When it comes to your child wanting material goods, one of a parent’s most powerful tools is an allowance. An allowance provides kids with a structured boundary around what they can buy. It also teaches them about delaying gratification in order to save up for something they really want.
John Lanza, Chief Mammal, Author and Creator at the Money Mammals, is a big proponent of allowance—and using it as a simple way to set limits. “You’ll be at the store with your kid and they’ll want something that costs more than they have,” he says. “It’s really important to say no. You can say, ‘You want an item that costs $20, and you only have $10. When we get home we’re going to set a goal and start saving for it.”
If, like many parents, you’ve previously given into your child in the past to avoid a public meltdown, your unexpected refusal will likely spark a protest. That’s fine. It’s part of the process, says Lanza. “Once you’ve set limits a few times, your kids will realize you’re being firm about it.”
With older children, he says, you can even tie an allowance to your child’s favorite items. If you’re raising a clothes horse, for instance, you can estimate how much you might spend on clothes for your child yearly, divide it by twelve, and give them that amount monthly to spend on clothing.
This type of limit-setting doesn’t need to be stop at finances, either.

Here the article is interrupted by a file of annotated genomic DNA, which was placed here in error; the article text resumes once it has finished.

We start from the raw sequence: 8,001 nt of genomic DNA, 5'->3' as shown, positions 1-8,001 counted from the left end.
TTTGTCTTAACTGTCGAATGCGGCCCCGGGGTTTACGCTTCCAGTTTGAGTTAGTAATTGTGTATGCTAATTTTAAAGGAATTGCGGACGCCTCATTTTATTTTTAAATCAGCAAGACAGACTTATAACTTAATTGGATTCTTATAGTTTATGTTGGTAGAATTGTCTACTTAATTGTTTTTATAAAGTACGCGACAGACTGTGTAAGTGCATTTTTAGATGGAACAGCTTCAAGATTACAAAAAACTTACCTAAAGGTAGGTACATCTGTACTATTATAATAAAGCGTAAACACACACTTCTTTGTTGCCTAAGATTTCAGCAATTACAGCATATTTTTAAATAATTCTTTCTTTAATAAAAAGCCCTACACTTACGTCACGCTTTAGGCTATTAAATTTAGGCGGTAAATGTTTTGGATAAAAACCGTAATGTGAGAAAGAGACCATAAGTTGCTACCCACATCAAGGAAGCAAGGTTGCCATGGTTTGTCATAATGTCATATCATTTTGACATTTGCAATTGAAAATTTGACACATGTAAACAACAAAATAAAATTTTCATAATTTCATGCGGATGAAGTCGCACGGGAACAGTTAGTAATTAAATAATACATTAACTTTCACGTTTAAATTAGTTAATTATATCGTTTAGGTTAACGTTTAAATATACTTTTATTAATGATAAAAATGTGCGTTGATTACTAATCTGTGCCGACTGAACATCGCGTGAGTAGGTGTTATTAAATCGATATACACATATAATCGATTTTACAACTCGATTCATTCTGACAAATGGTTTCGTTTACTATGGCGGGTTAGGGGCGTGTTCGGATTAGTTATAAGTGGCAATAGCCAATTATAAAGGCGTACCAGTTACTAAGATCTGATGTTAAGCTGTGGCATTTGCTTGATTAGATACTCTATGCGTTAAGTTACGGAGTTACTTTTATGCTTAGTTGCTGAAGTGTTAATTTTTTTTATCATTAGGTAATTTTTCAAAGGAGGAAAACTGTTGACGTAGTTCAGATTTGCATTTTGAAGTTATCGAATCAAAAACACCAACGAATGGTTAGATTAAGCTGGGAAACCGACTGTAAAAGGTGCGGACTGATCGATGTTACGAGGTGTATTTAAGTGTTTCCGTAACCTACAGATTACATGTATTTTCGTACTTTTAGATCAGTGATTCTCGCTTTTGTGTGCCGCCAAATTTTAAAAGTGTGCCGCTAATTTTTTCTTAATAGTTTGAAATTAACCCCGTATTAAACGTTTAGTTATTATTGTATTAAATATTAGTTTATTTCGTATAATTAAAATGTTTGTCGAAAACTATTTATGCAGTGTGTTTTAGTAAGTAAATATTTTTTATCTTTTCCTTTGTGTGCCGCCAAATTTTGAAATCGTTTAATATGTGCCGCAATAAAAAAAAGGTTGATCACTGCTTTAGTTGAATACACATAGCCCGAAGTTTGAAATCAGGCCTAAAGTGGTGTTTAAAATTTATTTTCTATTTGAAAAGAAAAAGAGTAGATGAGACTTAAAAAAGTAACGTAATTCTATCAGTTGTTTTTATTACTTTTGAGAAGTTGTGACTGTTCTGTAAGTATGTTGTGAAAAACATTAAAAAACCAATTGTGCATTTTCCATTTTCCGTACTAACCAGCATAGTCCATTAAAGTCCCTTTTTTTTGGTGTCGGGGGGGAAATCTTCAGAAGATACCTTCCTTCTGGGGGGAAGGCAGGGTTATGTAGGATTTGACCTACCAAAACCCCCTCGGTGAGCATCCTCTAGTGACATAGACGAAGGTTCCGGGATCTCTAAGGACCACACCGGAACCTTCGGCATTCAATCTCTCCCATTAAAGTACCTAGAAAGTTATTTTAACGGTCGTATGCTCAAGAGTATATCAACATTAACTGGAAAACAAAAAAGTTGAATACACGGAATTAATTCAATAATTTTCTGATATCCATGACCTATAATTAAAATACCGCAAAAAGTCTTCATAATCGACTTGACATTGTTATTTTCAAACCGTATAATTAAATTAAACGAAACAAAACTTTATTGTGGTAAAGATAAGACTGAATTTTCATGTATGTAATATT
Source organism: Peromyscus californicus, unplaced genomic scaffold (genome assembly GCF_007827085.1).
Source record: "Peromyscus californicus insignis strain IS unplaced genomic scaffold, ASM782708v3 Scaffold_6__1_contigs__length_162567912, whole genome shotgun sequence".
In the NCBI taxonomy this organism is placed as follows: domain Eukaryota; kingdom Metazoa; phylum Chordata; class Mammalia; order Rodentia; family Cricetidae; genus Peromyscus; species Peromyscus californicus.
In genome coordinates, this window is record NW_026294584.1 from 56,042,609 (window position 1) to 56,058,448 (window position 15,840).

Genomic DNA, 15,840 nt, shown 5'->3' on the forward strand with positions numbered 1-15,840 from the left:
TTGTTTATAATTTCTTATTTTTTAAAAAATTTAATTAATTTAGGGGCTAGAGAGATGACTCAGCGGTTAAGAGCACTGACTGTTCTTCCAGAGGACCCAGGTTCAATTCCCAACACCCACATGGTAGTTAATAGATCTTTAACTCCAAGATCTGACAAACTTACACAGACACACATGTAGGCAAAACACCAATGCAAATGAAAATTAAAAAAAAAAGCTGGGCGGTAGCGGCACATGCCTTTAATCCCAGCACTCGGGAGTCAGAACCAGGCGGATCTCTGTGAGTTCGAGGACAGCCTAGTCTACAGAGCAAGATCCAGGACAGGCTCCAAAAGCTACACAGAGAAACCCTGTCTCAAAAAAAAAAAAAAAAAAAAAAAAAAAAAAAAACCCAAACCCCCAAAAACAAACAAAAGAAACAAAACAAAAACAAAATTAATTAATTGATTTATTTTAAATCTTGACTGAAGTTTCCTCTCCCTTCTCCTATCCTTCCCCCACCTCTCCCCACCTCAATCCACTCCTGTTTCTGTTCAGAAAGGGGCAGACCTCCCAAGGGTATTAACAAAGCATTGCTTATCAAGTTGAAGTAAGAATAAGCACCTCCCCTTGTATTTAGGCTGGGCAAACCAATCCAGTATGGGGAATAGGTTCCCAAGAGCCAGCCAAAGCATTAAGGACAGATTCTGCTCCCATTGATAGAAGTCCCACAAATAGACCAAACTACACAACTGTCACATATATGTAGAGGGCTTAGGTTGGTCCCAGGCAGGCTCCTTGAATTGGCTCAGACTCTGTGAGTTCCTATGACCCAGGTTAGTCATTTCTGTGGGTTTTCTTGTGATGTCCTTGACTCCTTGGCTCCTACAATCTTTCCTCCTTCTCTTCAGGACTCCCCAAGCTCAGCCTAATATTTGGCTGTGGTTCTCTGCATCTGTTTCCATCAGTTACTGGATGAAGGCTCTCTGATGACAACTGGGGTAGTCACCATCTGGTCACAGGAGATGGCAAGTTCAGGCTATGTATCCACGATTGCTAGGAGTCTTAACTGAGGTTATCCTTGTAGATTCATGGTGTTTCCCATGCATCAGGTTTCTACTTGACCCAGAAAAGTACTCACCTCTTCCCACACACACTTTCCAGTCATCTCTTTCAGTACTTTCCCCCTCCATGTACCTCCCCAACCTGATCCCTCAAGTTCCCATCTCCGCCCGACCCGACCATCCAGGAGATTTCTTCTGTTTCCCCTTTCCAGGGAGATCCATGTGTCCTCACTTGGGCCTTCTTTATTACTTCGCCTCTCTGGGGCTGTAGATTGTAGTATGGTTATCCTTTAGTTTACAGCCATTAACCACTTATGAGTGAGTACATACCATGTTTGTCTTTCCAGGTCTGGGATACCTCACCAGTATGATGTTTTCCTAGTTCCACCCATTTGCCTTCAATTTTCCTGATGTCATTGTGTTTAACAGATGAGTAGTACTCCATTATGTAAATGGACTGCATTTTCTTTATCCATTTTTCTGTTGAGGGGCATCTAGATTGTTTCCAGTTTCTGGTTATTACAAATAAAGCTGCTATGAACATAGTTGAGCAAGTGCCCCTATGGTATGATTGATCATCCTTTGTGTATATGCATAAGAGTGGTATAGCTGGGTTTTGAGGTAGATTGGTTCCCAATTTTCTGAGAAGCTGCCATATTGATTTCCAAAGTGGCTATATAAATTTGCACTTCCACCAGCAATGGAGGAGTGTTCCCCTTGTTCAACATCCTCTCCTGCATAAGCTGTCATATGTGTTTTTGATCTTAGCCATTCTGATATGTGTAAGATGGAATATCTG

After Halloween last year, my husband and I realized that our kids had gotten in the habit of eating dessert every night. If we refused, our daughter would stage a massive meltdown. So we talked to the kids and decided to set a dessert allowance—they would be allowed to eat dessert on Mondays, Wednesdays and Fridays. Having a structured plan reduced the battles over treats significantly.
Even when we’re setting limits on things other than money, we’re helping our children become capable humans who can manage their finances (and lives) with aplomb.
While saying no inevitably leads to our kids’ disappointment, the delivery can have a big impact a child’s reaction, says Newman. She suggests being firm, but using a soft voice, when saying no.
“If you lower your voice instead of raising it, your child is more apt to understand.” She also advises using empathy when saying no. “If you can understand where the child is coming from, that can go a long way in terms of reducing arguments, frustration and tantrums,” she says.
“You can say, ‘I know you’re disappointed, but that’s not happening now.’ You’re saying no, but recognizing that your child really wants something. Understanding that they’re unhappy goes a long way toward reducing the arguments and the frustration and tantrums,” Newman explains.
The fear of raising a “spoiled child” can be a powerful motivator, but that doesn’t mean we should never indulge our kids. Just use a bit of common sense, says Lanza. “If you’re going to indulge your kids, do it irregularly.”
If you’re one of those parents who finds it all too easy to say no to your children, Newman suggests setting a “no budget.” She suggests, “Consider what you’re saying no to, how often you’re saying it and set a limit.
Tell yourself that you’re only going to say no six times today,” she suggests, so it doesn’t become your reflexive answer to everything. That way, your kids will see that you’re a reasonable human who can make judgment calls, but “no” remains part of your vocabulary.
No matter your approach to saying no, keep in mind that kids generally recover from disappointment pretty quickly. Newman says, “They’re onto the next thing pretty rapidly when they see you’re firm.”